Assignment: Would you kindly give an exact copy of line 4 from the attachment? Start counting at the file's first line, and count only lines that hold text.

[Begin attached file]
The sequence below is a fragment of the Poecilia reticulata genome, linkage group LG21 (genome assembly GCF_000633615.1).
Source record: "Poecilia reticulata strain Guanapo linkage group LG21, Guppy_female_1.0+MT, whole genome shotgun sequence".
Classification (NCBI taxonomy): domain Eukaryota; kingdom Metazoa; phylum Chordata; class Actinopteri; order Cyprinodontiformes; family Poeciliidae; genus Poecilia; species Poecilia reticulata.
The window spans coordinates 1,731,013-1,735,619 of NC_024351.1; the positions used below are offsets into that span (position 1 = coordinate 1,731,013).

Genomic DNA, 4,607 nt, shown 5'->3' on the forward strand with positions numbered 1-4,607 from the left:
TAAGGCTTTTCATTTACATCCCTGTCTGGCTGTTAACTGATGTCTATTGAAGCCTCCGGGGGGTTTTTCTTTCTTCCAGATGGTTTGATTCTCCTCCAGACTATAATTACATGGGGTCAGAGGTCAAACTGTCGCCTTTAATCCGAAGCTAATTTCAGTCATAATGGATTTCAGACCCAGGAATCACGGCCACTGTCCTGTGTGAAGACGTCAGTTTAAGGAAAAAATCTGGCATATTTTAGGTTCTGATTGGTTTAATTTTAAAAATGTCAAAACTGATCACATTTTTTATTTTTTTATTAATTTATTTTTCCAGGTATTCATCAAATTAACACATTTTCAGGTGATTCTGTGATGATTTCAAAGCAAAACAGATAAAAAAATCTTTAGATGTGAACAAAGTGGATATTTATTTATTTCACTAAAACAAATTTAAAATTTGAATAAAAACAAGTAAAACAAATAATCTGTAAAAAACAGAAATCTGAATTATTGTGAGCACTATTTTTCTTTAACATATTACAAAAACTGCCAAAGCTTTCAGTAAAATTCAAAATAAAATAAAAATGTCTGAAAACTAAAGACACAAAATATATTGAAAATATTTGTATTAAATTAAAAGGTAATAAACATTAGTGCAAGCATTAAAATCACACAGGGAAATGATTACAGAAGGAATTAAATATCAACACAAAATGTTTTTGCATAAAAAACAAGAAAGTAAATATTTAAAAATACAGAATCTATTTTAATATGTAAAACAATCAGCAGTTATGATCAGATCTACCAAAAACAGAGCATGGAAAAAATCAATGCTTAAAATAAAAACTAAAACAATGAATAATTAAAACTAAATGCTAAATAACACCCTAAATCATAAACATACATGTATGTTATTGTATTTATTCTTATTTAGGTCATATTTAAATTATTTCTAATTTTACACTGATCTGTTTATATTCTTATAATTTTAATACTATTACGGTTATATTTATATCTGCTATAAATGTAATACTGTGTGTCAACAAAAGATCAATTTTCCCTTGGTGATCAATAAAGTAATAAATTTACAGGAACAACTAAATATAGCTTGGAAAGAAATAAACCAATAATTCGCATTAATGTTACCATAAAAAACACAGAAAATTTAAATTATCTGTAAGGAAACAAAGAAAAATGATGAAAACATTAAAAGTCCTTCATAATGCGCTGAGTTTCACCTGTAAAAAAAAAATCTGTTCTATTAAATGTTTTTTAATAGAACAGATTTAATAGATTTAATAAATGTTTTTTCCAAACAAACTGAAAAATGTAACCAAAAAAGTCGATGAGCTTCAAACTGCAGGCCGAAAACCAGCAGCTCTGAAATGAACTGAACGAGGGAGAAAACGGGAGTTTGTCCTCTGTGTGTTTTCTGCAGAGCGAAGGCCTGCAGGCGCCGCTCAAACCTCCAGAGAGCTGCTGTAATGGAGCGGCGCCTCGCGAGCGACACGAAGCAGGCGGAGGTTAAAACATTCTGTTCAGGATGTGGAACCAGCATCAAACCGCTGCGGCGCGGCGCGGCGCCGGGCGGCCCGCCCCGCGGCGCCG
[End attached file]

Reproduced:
The window spans coordinates 1,731,013-1,735,619 of NC_024351.1; the positions used below are offsets into that span (position 1 = coordinate 1,731,013).